Should you refuse to participate in weekly meetings, because of a toxic member? I have a person who keep harassing me and insulting me. The individual has been warned multiple times for his disruptive behavior, but he keeps doing it and the person leading these weekly meetings just remind the same thing over and over again for three days even though he keeps doing the same thing. Is this ground to refuse to attend a weekly meeting? Four people have complained about his toxic behavior, and he wasn't fired yet, which makes him think this is completely acceptable.
It's time for action, but refusal is the wrong way to go.
You all have the right to work without harassment. If he has continued to behave offensively despite multiple warnings, and many people are in agreement, then it's time to exclude him from the meeting. All of you who feel this way should go to the organizer of the meeting and demand he is excluded so you can work in a safe environment. The more people you can get to join on on this the better. If the organizer doesn't do this, all of you go to HR and make the same demand. If the argument is "he can't do his work without being at the meeting" - well he should have thought of that before making it a hostile environment. The organizer can email him the notes after the meeting.
These demands may take a few days to be processed. Only if nothing at all is done after that should you refuse to attend, and you will need to get a lot of you to all refuse.
By the way, if your company is even half decent this guy's firing is probably in process. Sometimes these things take time, no matter how clear cut the case is. Don't despair - the end may be in sight.
I agree with the accepted answer, but I would like to add - document, document, document. A paper trail is necessary to terminate a problematic employee. Also, it is easy for managers/HR to ignore a few "Hey, this person is being rude" comments. It is much harder to ignore documented, repeated harassment from multiple employees. I am not a lawyer (IANAL), but depending on the country you may have a case for a lawsuit if they do. Harassment doesn't have to be sexist or racist to be a crime.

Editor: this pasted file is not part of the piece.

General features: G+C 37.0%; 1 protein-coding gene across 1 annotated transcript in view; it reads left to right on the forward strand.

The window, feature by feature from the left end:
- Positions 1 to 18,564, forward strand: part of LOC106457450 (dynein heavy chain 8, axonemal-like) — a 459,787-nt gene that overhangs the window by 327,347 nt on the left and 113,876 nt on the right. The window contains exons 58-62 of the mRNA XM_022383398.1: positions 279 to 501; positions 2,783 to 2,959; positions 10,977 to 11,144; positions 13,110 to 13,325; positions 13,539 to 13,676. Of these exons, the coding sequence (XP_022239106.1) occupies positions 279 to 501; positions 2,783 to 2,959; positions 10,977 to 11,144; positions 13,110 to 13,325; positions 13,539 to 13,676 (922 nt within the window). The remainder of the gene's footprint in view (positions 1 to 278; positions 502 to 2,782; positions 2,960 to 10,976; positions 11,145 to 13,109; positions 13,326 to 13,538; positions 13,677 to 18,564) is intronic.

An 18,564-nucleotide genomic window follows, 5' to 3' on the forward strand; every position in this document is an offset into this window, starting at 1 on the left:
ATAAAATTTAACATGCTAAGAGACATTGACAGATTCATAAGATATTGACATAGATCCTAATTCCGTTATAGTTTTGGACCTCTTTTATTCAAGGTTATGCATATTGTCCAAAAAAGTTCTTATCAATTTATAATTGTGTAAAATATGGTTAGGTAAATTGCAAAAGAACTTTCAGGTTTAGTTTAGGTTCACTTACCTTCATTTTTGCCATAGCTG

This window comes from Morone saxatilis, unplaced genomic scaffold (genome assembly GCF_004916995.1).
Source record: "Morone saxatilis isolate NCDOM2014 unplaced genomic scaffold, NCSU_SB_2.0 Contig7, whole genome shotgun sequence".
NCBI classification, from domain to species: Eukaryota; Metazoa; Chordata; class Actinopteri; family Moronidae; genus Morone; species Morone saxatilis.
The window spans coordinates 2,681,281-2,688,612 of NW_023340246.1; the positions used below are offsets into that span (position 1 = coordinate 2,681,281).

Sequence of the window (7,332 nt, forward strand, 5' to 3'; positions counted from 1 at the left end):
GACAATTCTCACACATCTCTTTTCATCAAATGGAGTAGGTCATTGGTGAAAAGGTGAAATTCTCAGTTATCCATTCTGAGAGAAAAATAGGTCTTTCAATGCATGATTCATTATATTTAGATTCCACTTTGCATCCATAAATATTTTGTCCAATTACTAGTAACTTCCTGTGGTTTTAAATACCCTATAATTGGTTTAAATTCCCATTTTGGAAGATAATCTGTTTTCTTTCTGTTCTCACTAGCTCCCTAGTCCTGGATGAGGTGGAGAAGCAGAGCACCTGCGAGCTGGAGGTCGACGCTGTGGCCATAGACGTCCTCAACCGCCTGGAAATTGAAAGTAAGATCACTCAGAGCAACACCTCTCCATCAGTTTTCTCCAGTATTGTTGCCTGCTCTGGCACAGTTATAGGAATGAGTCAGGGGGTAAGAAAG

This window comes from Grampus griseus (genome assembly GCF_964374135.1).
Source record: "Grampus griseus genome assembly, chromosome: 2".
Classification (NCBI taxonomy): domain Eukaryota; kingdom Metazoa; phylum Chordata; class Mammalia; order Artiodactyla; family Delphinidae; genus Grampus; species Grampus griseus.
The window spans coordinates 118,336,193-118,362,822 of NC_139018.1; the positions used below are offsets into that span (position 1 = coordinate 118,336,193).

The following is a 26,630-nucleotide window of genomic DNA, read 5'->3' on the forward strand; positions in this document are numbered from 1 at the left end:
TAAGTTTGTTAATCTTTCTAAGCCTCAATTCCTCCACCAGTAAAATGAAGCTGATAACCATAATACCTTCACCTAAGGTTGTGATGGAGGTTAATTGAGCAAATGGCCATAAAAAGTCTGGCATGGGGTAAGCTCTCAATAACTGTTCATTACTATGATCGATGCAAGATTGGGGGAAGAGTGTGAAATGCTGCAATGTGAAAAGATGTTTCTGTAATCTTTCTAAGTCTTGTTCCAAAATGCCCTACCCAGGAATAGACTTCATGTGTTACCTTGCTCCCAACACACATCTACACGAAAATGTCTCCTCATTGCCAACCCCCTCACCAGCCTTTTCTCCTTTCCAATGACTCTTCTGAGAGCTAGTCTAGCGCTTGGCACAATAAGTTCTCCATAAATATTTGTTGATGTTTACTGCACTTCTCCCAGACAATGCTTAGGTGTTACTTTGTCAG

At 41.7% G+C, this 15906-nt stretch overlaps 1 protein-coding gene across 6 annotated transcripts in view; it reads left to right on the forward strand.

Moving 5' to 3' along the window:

If the abuse and harassment is significant enough for you to be concerned about your mental well-being, sure. Obviously you should let you manager know that you can't attend due to the impact it's having on you.
But generally no, you should not stop doing your job because someone else is acting unprofessional.
If someone is acting in an unprofessional manner, you should follow whatever the complaints procedure is at your company.
After following the complaints procedure, if there is no improvement, you could consider escalating.
I don't think you should refuse going to the weekly meetings. The reason is that your boss may misunderstand that the reason you do not attend the meeting could be that you are not a team player, or do not show enough respect for him or the team lead, or are no longer interested in the projects.
I understand you are in a tough situation because of that toxic member. It is horrible to be in this environment.
But, if you can try to ignore that member long enough, the managers will eventually get tired of the toxic member and let him/her go.
Maybe, you should start notifying your manager or HR about this disruptive behavior when someone is insulting or bullying coworkers.
Unless this person is preventing you from doing your job, you have to do your job, however unpleasant (so long as it's not dangerous). You will have to either trust management, HR, and the company to restore the environment back to a pleasurable state, or look for a different environment.
Taking your own actions towards making the environment better is always a good idea, but I'm guessing you already tried this without success.
That said, joining a meeting is very rarely your job. Your actual job is coordinating with your teammates to achieve the goals that you need to achieve, and achieve them. If you feel that coordinating with your teammates would be better done through a meeting where this person is not present, then by all means schedule a separate meeting.
If you need to coordinate with this person, try to do so over email, where it's much easier to ignore the unwanted comments (plus, paper trail!). But all in all, get clear (with management if necessary) on what your job is, and do your job.
By the way, this is not malicious compliance. This is understanding what value you bring to the company and the reason they're paying you. If some activities prevent you from bringing that value, modify those activities in a way that allows you to bring that value. This is as true for an abusive colleague as it is for a tool like Google Meet not working. Sure, Google Meet won't complain to HR that you're not involving it, but if this person's complaints affect you in any way, then you don't want to be in that company.